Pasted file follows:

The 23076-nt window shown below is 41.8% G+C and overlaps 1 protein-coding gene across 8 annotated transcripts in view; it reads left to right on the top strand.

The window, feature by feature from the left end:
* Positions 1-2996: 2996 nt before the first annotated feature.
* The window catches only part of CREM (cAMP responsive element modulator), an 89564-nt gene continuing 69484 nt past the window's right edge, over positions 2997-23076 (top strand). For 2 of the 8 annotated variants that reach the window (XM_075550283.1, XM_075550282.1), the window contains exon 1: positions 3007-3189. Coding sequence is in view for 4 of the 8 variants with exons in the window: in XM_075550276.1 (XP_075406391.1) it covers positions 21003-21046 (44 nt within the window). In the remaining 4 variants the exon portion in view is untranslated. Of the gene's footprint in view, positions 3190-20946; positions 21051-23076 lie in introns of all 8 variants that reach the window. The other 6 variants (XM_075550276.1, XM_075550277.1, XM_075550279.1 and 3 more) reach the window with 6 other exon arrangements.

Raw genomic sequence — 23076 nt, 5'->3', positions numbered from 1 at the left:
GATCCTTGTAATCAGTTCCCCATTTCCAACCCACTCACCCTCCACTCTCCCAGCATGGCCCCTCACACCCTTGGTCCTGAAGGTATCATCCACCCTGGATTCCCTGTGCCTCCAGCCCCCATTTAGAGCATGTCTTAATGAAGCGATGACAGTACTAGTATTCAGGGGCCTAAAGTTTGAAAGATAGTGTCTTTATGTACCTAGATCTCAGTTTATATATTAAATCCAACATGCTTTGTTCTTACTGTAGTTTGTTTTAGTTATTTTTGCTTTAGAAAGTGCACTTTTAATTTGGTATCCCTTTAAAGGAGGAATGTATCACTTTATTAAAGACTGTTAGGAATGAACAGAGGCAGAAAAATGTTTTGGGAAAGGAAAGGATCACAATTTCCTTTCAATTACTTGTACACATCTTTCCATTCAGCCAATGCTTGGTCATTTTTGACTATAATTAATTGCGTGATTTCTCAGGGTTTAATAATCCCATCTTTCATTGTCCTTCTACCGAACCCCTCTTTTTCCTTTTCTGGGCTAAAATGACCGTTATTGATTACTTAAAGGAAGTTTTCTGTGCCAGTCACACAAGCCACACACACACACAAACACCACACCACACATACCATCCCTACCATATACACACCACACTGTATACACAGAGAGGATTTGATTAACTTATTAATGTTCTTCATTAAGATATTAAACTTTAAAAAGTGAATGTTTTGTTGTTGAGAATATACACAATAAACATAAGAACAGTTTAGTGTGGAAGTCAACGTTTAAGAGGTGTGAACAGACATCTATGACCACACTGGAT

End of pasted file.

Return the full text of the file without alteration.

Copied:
The 23076-nt window shown below is 41.8% G+C and overlaps 1 protein-coding gene across 8 annotated transcripts in view; it reads left to right on the top strand.

The window, feature by feature from the left end:
* Positions 1-2996: 2996 nt before the first annotated feature.
* The window catches only part of CREM (cAMP responsive element modulator), an 89564-nt gene continuing 69484 nt past the window's right edge, over positions 2997-23076 (top strand). For 2 of the 8 annotated variants that reach the window (XM_075550283.1, XM_075550282.1), the window contains exon 1: positions 3007-3189. Coding sequence is in view for 4 of the 8 variants with exons in the window: in XM_075550276.1 (XP_075406391.1) it covers positions 21003-21046 (44 nt within the window). In the remaining 4 variants the exon portion in view is untranslated. Of the gene's footprint in view, positions 3190-20946; positions 21051-23076 lie in introns of all 8 variants that reach the window. The other 6 variants (XM_075550276.1, XM_075550277.1, XM_075550279.1 and 3 more) reach the window with 6 other exon arrangements.

Raw genomic sequence — 23076 nt, 5'->3', positions numbered from 1 at the left:
GATCCTTGTAATCAGTTCCCCATTTCCAACCCACTCACCCTCCACTCTCCCAGCATGGCCCCTCACACCCTTGGTCCTGAAGGTATCATCCACCCTGGATTCCCTGTGCCTCCAGCCCCCATTTAGAGCATGTCTTAATGAAGCGATGACAGTACTAGTATTCAGGGGCCTAAAGTTTGAAAGATAGTGTCTTTATGTACCTAGATCTCAGTTTATATATTAAATCCAACATGCTTTGTTCTTACTGTAGTTTGTTTTAGTTATTTTTGCTTTAGAAAGTGCACTTTTAATTTGGTATCCCTTTAAAGGAGGAATGTATCACTTTATTAAAGACTGTTAGGAATGAACAGAGGCAGAAAAATGTTTTGGGAAAGGAAAGGATCACAATTTCCTTTCAATTACTTGTACACATCTTTCCATTCAGCCAATGCTTGGTCATTTTTGACTATAATTAATTGCGTGATTTCTCAGGGTTTAATAATCCCATCTTTCATTGTCCTTCTACCGAACCCCTCTTTTTCCTTTTCTGGGCTAAAATGACCGTTATTGATTACTTAAAGGAAGTTTTCTGTGCCAGTCACACAAGCCACACACACACACAAACACCACACCACACATACCATCCCTACCATATACACACCACACTGTATACACAGAGAGGATTTGATTAACTTATTAATGTTCTTCATTAAGATATTAAACTTTAAAAAGTGAATGTTTTGTTGTTGAGAATATACACAATAAACATAAGAACAGTTTAGTGTGGAAGTCAACGTTTAAGAGGTGTGAACAGACATCTATGACCACACTGGAT